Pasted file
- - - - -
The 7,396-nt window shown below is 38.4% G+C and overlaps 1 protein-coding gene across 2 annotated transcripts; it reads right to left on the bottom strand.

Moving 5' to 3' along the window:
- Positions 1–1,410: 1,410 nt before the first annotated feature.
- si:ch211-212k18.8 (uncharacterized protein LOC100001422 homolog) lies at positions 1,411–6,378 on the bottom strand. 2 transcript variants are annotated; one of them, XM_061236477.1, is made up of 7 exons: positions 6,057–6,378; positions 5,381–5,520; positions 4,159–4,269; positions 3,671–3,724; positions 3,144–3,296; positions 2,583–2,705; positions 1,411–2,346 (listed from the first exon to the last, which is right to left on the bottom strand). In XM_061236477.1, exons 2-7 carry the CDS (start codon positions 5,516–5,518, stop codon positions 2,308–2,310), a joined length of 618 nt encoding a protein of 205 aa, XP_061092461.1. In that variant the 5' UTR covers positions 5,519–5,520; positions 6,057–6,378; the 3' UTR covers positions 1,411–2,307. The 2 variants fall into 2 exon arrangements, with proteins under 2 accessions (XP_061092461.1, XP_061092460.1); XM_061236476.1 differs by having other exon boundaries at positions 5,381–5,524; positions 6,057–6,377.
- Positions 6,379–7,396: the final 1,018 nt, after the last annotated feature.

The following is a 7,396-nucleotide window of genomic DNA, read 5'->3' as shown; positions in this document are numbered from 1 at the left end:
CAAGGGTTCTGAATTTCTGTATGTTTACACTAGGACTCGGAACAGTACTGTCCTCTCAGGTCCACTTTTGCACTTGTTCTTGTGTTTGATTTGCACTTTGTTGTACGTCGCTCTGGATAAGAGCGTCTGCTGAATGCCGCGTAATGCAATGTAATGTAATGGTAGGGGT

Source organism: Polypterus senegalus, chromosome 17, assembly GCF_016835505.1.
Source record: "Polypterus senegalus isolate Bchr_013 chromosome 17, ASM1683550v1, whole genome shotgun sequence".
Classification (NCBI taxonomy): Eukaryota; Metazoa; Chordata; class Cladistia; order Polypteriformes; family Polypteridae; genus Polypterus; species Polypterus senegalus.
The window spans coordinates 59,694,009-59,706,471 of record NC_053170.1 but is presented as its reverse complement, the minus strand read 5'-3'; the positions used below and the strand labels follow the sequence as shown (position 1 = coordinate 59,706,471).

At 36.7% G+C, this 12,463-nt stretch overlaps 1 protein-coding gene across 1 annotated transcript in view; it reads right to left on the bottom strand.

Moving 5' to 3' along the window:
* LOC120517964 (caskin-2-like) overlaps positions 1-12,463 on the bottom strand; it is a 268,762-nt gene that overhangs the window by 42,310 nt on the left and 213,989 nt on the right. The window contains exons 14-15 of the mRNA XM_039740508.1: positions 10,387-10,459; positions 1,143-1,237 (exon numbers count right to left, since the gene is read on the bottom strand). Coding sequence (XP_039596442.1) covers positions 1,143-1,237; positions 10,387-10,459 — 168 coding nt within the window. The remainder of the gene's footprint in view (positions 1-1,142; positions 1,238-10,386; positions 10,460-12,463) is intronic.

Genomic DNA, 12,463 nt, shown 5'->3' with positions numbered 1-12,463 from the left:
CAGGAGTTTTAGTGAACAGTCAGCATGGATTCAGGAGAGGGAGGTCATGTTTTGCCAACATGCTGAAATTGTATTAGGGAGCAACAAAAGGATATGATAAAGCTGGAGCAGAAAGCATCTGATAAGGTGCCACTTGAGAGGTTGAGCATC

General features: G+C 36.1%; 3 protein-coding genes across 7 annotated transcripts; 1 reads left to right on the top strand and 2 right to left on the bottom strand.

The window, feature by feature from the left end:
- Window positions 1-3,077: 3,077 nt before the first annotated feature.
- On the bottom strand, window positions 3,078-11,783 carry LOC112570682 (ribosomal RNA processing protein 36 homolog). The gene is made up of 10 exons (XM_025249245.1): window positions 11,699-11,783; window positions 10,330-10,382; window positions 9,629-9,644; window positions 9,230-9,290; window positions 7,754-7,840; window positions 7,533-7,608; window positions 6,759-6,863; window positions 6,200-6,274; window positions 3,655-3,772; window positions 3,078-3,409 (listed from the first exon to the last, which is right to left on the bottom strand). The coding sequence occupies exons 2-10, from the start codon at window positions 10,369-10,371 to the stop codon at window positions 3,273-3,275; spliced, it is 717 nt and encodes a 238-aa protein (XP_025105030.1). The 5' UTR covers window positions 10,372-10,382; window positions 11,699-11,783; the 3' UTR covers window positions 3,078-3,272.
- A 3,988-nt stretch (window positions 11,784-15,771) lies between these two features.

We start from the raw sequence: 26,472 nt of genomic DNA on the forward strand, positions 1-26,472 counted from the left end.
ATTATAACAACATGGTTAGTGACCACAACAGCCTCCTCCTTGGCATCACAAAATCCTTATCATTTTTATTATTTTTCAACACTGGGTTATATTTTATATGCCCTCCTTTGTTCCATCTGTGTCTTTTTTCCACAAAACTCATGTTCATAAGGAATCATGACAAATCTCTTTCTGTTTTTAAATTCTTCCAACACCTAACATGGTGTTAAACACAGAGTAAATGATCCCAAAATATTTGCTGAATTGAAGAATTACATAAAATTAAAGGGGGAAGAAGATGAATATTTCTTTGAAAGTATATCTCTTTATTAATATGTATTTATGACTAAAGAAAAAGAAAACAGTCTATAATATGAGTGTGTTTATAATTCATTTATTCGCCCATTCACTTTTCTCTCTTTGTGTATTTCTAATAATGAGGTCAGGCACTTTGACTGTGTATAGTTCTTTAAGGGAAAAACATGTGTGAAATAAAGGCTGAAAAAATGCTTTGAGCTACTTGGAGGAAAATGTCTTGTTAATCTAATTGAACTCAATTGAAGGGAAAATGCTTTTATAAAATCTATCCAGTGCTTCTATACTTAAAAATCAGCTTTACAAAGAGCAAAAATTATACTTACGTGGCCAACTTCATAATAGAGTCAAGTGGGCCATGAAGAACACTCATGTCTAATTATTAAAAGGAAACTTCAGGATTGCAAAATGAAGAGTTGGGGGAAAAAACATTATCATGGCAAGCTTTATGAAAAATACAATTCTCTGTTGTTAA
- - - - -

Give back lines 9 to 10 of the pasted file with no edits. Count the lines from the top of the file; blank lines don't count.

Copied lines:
Source record: "Polypterus senegalus isolate Bchr_013 chromosome 17, ASM1683550v1, whole genome shotgun sequence".
Classification (NCBI taxonomy): Eukaryota; Metazoa; Chordata; class Cladistia; order Polypteriformes; family Polypteridae; genus Polypterus; species Polypterus senegalus.